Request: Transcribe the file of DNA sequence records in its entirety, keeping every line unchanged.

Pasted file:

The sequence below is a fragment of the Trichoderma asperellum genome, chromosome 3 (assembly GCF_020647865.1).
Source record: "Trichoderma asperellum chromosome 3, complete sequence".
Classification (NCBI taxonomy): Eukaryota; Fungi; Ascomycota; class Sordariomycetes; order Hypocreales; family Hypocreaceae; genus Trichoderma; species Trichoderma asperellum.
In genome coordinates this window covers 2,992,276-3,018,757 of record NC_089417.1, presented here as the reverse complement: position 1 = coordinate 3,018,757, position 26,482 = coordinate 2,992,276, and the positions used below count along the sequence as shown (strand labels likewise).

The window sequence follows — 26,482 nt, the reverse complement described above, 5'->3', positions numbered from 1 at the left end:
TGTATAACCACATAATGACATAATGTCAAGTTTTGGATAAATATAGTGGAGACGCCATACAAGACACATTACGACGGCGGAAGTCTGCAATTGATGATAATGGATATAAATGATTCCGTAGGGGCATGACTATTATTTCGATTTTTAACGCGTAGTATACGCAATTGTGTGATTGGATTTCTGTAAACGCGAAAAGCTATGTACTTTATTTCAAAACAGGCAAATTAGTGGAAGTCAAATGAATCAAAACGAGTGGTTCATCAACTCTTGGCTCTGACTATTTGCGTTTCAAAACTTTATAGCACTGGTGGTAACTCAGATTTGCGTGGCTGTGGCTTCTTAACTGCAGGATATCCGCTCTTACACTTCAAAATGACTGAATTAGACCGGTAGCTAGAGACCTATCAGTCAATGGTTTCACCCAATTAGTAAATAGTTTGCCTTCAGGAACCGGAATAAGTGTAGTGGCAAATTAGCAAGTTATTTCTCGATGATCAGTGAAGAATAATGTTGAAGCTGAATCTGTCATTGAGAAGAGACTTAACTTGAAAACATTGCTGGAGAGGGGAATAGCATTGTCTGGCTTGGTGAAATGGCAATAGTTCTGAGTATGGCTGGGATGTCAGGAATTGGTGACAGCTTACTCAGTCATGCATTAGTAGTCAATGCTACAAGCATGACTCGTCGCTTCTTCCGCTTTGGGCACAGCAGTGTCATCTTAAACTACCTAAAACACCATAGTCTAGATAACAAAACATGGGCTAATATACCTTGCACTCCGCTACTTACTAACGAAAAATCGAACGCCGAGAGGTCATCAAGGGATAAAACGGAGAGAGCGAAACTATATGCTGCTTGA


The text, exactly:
The sequence below is a fragment of the Trichoderma asperellum genome, chromosome 3 (assembly GCF_020647865.1).
Source record: "Trichoderma asperellum chromosome 3, complete sequence".
Classification (NCBI taxonomy): Eukaryota; Fungi; Ascomycota; class Sordariomycetes; order Hypocreales; family Hypocreaceae; genus Trichoderma; species Trichoderma asperellum.
In genome coordinates this window covers 2,992,276-3,018,757 of record NC_089417.1, presented here as the reverse complement: position 1 = coordinate 3,018,757, position 26,482 = coordinate 2,992,276, and the positions used below count along the sequence as shown (strand labels likewise).

The window sequence follows — 26,482 nt, the reverse complement described above, 5'->3', positions numbered from 1 at the left end:
TGTATAACCACATAATGACATAATGTCAAGTTTTGGATAAATATAGTGGAGACGCCATACAAGACACATTACGACGGCGGAAGTCTGCAATTGATGATAATGGATATAAATGATTCCGTAGGGGCATGACTATTATTTCGATTTTTAACGCGTAGTATACGCAATTGTGTGATTGGATTTCTGTAAACGCGAAAAGCTATGTACTTTATTTCAAAACAGGCAAATTAGTGGAAGTCAAATGAATCAAAACGAGTGGTTCATCAACTCTTGGCTCTGACTATTTGCGTTTCAAAACTTTATAGCACTGGTGGTAACTCAGATTTGCGTGGCTGTGGCTTCTTAACTGCAGGATATCCGCTCTTACACTTCAAAATGACTGAATTAGACCGGTAGCTAGAGACCTATCAGTCAATGGTTTCACCCAATTAGTAAATAGTTTGCCTTCAGGAACCGGAATAAGTGTAGTGGCAAATTAGCAAGTTATTTCTCGATGATCAGTGAAGAATAATGTTGAAGCTGAATCTGTCATTGAGAAGAGACTTAACTTGAAAACATTGCTGGAGAGGGGAATAGCATTGTCTGGCTTGGTGAAATGGCAATAGTTCTGAGTATGGCTGGGATGTCAGGAATTGGTGACAGCTTACTCAGTCATGCATTAGTAGTCAATGCTACAAGCATGACTCGTCGCTTCTTCCGCTTTGGGCACAGCAGTGTCATCTTAAACTACCTAAAACACCATAGTCTAGATAACAAAACATGGGCTAATATACCTTGCACTCCGCTACTTACTAACGAAAAATCGAACGCCGAGAGGTCATCAAGGGATAAAACGGAGAGAGCGAAACTATATGCTGCTTGA